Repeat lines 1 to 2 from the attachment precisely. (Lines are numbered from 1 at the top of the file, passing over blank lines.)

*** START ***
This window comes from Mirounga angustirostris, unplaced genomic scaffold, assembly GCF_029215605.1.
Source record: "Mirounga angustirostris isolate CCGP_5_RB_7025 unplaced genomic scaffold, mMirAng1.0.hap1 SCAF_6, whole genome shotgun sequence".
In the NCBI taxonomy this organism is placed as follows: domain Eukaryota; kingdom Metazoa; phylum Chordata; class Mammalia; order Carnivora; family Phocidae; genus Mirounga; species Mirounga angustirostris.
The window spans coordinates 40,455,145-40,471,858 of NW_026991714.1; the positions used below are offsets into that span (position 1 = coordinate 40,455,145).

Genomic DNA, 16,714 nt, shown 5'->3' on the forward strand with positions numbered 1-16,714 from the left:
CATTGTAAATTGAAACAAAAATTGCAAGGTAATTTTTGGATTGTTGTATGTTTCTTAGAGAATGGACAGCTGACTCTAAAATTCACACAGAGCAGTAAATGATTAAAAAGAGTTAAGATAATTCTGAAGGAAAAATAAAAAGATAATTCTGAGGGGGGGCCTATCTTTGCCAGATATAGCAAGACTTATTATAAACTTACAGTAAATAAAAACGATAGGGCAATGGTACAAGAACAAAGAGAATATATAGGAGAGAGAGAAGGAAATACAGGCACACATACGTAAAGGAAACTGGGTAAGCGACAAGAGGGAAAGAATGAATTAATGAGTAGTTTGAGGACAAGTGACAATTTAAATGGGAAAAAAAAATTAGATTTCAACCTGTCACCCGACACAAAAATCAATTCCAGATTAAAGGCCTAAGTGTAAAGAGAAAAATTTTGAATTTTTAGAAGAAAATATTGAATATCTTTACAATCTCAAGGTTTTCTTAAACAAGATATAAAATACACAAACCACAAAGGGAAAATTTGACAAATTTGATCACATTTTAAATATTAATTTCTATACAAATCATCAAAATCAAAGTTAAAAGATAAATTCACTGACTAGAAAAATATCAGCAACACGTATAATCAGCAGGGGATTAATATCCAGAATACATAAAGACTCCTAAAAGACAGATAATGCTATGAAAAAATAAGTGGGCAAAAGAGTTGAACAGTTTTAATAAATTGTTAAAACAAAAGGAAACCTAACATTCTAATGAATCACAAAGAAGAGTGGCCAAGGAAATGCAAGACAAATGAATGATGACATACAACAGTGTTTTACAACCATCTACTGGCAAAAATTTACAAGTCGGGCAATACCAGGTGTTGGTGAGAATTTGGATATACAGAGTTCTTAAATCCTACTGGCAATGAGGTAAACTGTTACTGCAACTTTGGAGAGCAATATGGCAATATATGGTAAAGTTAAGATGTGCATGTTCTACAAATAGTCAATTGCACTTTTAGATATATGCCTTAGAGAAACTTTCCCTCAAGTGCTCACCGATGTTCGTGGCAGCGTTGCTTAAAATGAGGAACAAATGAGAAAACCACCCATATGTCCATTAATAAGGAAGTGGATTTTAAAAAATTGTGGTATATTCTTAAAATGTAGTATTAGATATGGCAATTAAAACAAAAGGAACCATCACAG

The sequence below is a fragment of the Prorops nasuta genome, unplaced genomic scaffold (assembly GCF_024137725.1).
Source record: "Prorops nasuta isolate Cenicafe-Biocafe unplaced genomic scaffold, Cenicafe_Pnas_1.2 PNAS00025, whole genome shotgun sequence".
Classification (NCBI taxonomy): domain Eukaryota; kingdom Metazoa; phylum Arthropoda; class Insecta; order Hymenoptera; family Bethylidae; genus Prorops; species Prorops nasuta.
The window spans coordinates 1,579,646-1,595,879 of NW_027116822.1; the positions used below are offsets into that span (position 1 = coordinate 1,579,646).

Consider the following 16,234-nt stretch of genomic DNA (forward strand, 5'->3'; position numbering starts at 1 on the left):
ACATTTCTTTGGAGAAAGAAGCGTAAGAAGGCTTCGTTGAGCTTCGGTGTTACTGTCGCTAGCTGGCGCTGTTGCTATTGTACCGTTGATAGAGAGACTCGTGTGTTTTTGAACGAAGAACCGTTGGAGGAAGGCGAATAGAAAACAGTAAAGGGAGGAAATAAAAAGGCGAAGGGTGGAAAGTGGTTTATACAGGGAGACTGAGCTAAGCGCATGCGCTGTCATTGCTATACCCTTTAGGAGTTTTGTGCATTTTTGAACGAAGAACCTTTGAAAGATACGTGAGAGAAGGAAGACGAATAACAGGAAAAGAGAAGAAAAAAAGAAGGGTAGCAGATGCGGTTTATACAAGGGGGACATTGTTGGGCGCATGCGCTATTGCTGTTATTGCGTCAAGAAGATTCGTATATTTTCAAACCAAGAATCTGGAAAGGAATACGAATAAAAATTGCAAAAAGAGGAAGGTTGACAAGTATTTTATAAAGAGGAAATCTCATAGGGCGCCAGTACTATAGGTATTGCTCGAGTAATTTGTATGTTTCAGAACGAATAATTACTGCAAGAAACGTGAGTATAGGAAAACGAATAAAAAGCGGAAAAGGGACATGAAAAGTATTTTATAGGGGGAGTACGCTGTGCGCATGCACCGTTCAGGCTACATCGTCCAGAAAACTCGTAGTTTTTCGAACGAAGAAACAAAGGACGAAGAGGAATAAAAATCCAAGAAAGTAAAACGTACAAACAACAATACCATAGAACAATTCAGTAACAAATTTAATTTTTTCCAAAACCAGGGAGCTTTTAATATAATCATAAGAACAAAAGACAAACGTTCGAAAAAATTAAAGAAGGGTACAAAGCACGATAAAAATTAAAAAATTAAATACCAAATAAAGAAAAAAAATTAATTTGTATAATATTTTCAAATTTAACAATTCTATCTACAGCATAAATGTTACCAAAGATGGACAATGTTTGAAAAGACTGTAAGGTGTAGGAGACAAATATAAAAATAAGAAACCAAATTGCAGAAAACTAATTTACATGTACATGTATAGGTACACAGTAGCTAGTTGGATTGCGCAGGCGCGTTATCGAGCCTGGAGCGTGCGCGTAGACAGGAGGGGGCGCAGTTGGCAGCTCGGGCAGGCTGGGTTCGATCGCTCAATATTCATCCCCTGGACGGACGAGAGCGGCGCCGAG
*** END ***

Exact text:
This window comes from Mirounga angustirostris, unplaced genomic scaffold, assembly GCF_029215605.1.
Source record: "Mirounga angustirostris isolate CCGP_5_RB_7025 unplaced genomic scaffold, mMirAng1.0.hap1 SCAF_6, whole genome shotgun sequence".